Page:Tracts for the Times Vol 1.djvu/28

From Wikisource
Jump to: navigation, search
This page has been validated.
6

THE BURIAL SERVICE.


We hear many complaints about the Burial Service, as unsuitable for the use for which it was intended. It expresses a hope, that the person departed, over whom it is read, will be saved; and this is said to be dangerous when expressed about all who are called Christians, as leading the laity to low views of the spiritual attainments necessary for salvation; and distressing the Clergy who have to read it.

Now I do not deny, I frankly own, it is sometimes distressing to use the Service; but this it must ever be in the nature of things, wherever you draw the line. Do you pretend you can discriminate the wheat from the tares? of course not.

It is often distressing to use this Service, because it is often distressing to think of the dead at all; not that you are without hope, but because you have fear also.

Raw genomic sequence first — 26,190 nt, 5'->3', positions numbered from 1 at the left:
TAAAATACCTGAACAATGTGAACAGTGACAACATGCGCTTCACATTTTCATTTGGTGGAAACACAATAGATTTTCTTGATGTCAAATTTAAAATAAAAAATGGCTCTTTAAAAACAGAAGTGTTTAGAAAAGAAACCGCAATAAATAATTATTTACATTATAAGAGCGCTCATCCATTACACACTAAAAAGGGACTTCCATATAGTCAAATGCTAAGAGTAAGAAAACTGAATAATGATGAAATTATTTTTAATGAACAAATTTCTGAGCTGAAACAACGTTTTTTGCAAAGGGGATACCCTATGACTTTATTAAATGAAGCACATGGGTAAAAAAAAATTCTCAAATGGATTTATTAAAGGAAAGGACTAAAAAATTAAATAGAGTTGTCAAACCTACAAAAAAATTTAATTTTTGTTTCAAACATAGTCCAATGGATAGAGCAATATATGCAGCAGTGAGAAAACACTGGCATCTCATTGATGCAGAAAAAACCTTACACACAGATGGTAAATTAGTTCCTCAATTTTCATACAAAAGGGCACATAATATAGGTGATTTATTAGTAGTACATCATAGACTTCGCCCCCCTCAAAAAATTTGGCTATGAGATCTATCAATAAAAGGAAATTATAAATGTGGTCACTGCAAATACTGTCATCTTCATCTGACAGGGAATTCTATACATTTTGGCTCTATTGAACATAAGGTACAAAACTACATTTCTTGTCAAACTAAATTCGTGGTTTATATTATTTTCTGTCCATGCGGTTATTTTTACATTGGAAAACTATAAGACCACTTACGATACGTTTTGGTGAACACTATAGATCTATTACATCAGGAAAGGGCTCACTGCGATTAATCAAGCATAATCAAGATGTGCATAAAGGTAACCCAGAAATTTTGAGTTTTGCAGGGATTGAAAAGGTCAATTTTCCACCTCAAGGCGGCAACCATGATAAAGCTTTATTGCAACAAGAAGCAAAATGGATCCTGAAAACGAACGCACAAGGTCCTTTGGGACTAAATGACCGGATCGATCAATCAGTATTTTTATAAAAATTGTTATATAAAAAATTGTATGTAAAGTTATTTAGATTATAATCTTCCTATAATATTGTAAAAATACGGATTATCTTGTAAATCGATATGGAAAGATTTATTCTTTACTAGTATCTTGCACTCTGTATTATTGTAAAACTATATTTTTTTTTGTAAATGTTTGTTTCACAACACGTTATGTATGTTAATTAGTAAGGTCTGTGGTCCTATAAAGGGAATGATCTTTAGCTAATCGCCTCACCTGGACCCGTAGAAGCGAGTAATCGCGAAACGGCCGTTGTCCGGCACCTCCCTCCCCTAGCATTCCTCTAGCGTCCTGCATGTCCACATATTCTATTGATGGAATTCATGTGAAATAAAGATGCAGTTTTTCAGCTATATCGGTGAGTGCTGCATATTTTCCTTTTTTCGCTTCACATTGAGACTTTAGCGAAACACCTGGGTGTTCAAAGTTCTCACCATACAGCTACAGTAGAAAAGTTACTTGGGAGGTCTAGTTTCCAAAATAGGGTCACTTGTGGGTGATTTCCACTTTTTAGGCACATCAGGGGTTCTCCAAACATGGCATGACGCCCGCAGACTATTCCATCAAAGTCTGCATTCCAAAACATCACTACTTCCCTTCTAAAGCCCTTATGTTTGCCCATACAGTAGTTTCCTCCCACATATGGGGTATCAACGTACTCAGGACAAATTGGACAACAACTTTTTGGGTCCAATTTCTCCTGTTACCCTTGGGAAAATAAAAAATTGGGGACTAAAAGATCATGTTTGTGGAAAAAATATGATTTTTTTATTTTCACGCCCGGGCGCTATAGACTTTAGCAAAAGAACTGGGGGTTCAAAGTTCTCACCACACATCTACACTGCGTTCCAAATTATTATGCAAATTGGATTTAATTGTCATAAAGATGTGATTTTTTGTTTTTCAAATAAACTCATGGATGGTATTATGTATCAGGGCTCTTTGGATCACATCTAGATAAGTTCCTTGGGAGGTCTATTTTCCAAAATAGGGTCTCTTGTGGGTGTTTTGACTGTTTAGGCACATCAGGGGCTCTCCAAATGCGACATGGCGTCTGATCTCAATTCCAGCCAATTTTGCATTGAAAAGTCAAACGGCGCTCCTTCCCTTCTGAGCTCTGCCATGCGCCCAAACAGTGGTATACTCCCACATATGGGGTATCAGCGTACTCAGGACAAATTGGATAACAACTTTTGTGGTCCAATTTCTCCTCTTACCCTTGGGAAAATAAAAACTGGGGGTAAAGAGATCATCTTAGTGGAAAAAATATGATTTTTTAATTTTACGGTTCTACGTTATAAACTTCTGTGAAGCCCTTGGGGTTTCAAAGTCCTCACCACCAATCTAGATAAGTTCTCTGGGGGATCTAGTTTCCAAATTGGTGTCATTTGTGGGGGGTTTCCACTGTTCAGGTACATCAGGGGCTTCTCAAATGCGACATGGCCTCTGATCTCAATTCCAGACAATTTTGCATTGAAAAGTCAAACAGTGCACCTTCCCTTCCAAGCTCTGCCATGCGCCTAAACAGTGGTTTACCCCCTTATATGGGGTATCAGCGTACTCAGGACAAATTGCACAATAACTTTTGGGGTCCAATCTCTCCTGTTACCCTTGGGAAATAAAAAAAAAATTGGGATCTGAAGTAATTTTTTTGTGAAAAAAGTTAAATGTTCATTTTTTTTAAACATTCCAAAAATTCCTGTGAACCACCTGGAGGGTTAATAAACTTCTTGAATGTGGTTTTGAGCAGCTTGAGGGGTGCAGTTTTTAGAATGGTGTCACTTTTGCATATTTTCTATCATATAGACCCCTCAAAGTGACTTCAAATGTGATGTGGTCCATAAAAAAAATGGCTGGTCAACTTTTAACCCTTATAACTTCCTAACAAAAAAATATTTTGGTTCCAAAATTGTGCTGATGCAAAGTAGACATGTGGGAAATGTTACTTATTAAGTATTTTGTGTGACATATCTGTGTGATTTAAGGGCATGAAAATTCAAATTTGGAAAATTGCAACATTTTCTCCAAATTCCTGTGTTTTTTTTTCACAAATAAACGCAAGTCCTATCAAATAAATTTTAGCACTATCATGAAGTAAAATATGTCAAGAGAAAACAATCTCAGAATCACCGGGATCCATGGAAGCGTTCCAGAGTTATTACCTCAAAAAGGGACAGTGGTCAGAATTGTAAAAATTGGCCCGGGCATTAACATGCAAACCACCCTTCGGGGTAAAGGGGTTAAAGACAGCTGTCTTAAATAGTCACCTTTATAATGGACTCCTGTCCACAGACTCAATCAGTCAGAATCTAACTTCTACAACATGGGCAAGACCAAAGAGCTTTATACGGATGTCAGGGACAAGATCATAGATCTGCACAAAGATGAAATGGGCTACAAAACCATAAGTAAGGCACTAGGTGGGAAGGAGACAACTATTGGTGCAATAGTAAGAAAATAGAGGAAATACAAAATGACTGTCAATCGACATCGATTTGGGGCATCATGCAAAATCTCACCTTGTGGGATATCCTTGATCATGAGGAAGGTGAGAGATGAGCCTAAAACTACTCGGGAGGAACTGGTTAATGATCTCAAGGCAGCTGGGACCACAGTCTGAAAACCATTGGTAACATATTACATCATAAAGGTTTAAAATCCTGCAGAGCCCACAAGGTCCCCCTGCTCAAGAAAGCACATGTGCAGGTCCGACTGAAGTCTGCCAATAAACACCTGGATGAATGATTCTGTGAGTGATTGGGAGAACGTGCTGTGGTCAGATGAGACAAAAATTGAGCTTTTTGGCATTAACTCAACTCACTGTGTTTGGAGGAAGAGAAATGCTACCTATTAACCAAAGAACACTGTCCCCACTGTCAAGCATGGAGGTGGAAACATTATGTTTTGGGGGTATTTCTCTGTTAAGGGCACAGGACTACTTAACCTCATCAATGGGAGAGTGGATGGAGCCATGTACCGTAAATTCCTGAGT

How many are there whom you know well enough to dare to give any judgment about? Is a clergyman only to express a hope where he has grounds for having it? Are not the feelings of relatives to be considered? And may there not be a difference of judgments? I may hope more, another less. If each is to use the precise words which suit his own judgment, then we can have no words at all.

But it may be said, "every thing of a personal nature may be left out from the Service." And do you really wish this? Is this the way in which your flock will wish their lost friends to be treated? a cold "edification" but no affectionate valediction to the departed? Why not pursue this course of (supposed) improvement, and advocate the omission of the Service altogether?

Are we to have no kind and religious thoughts over the good, lest we should include the bad?

But it will be said, that, at least we ought not to read the Service over the flagrantly wicked; over those who are a scandal to religion. But this is a very different position. I agree with it entirely. Of course we should not do so, and truly the Church never meant we should. She never wished we should profess our hope of the salvation of habitual drunkards and swearers, open sinners, blasphemers, and the like; not as daring to despair of their salvation, but thinking it unseemly to honor their memory. Though the Church is not endowed with a power of absolute judg-